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Cover image for A fairy went a-marketing
Format:
Title:
A fairy went a-marketing
ISBN:
9780525442585

9780140547511
Edition:
1st ed.
Publication Information:
New York : E.P. Dutton, ©1986.
Physical Description:
24 unnumbered pages : color illustrations ; 29 cm
General Note:
Originally appeared in Punch, 1918.
Summary:
A kindly fairy uses her purchases only for a short time, then releases them for their own good or the good of others.
Added Author:
Added Corporate Author:
Holds:

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Library
Call Number
Status
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+ PRESCHOOL - FYLEMAN
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E FYLEMAN
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JP FYLEMAN
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On Order

Summary

Summary

A kindly fairy uses her purchases only for a short time, then releases them for their own good or the good of others.


Reviews 4

School Library Journal Review

PreS-Gr 3 A gentle fairy purchases nature's treasures but keeps them for her own pleasure only briefly before she releases them or gives them away. The four stanzas of Fyleman's verse, originally published in 1918, are pleasant but not particularly memorable in themselves. What makes this picture book exceptional are the exquisite illustrations. The dainty fairy with butterfly wings moves gracefully among nature's small creatures. Using a different season as the backdrop for each short narrative stanza, Henterly creates a panorama of the year. Rich colors and exquisite detail help children see the natural beauty that surrounds them. Children and adults will savor such touches as the fairy's wasp nest letter holder and her caterpillar boots. This is a book for unhurried gazing and quiet sharing. Kathy Piehl, Mankato State University, Minn. (c) Copyright 2010. Library Journals LLC, a wholly owned subsidiary of Media Source, Inc. No redistribution permitted.


Publisher's Weekly Review

Henterly adds elaborate pictures to this simple verse taken from Fairies and Chimneys by the late Fyleman. The artist has created a fairy-world of beauty with animals, plants, reptiles and small details making each double-page spread a breathtaking scene. The fairy-girl goes to market four times; whatever she buysfish, bird, gown or mouseshe sets free or gives away. Henterly's luminous drawings reveal an eye for the many fleeting details of naturethe curve of a squirrel's tail, the peeling bark of a birch tree. (4-6) (c) Copyright PWxyz, LLC. All rights reserved


Kirkus Review

A new illustrator has made an exquisitely beautiful book from Fyleman's familiar poem about a fairy who buys a series of small creatures--fish, bird, mouse--and then sets them free. Henterly, a loving observer of nature, combines a selection of accurate portraits from the natural world to create a wondrously imagined place where a fairy (fine-boned, Borrower-sized, moth-winged) lives. Her house is a treasury of small things: antique thimble as vase, elegantly striped beetle as body of a stringed instrument, wasps' nest letter box, fabrics with botanically inspired designs. Outside, the poem's four brief stanzas are ingeniously linked to the seasons, so that the bird flies away against richly hued fall leaves and sunset, contrasted with the delicately lucid sky and tattered, dessicated leaves of early winter. Spring flowers, insects, shells, the bark of trees and a multitude of other details combine to make a picture book to pore over and treasure. Fyleman's gentle parable about a fairy's respect for the fellow-inhabitants of her world has been extended and enhanced by Henterly's sensitive interpretation. Copyright ©Kirkus Reviews, used with permission.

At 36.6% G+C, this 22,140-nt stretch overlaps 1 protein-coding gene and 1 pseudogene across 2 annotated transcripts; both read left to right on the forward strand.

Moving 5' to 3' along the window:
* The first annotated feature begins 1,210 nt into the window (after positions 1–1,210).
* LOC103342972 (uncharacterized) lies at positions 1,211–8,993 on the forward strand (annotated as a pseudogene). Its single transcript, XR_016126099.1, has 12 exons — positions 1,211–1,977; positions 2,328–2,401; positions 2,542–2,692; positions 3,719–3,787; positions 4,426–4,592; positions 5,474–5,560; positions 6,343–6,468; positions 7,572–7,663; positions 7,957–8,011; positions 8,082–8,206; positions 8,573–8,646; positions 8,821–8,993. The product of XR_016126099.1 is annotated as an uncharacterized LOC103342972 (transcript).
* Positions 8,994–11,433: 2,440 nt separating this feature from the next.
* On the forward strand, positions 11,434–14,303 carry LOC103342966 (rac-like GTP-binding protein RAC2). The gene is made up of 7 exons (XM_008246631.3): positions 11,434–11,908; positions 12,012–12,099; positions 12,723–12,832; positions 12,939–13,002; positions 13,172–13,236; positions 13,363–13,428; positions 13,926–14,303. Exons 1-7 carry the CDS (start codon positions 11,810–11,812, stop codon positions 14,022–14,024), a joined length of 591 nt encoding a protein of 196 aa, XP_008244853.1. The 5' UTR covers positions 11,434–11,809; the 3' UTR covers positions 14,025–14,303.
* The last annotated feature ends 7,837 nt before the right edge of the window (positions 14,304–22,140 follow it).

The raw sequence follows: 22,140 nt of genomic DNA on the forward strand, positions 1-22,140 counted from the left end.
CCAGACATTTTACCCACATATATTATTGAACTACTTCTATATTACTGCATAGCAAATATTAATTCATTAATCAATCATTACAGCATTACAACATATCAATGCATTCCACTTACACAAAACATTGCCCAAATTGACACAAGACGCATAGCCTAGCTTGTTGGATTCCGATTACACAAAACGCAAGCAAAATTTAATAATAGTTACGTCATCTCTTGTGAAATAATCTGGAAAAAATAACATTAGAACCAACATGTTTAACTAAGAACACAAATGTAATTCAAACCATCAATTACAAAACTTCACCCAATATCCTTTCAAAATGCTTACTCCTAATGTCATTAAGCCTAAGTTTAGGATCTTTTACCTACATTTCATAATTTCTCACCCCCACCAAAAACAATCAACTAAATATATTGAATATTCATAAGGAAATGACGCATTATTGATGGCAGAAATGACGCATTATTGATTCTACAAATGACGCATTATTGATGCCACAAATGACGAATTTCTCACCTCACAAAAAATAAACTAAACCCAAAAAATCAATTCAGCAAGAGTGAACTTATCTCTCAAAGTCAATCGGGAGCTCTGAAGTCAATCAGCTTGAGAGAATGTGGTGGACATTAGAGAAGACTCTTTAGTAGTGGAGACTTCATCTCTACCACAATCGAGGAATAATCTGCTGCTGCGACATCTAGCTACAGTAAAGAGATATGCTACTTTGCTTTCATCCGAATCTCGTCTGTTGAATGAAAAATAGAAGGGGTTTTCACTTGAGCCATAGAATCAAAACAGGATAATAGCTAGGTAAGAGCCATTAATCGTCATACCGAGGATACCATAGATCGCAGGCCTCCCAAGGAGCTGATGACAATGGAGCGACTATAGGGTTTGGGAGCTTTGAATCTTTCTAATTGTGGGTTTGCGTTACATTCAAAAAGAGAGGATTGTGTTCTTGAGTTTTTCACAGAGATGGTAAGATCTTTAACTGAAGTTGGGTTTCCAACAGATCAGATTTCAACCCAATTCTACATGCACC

Booklist Review

Ages 4-6. Fyleman's whimsical poem about a fairy who expresses her affection for little animals by releasing them from their captivity inspires a series of ambitious, striking tableaux. Notable for their jewel tones and cool intensity, the pictures reflect decisive composition and fearless use of color. Henterly's girlish fairy has a romantic cast in her tumbling tresses and flowing garb; her actions buying ad freeing a fish, a bird, and a mouse and giving her thistledown coat to a winter-chilled frog are a springboard for woodland scenes that invite the viewer to believe the fantasy wholeheartedly. Indeed, it is the art that holds sway here, though whether it conjures up enough sense of story to make a substantial book-length interpretation may be open to question. DMW. 821'.912 Fairies Poetry / English poetry [CIP] 86-4468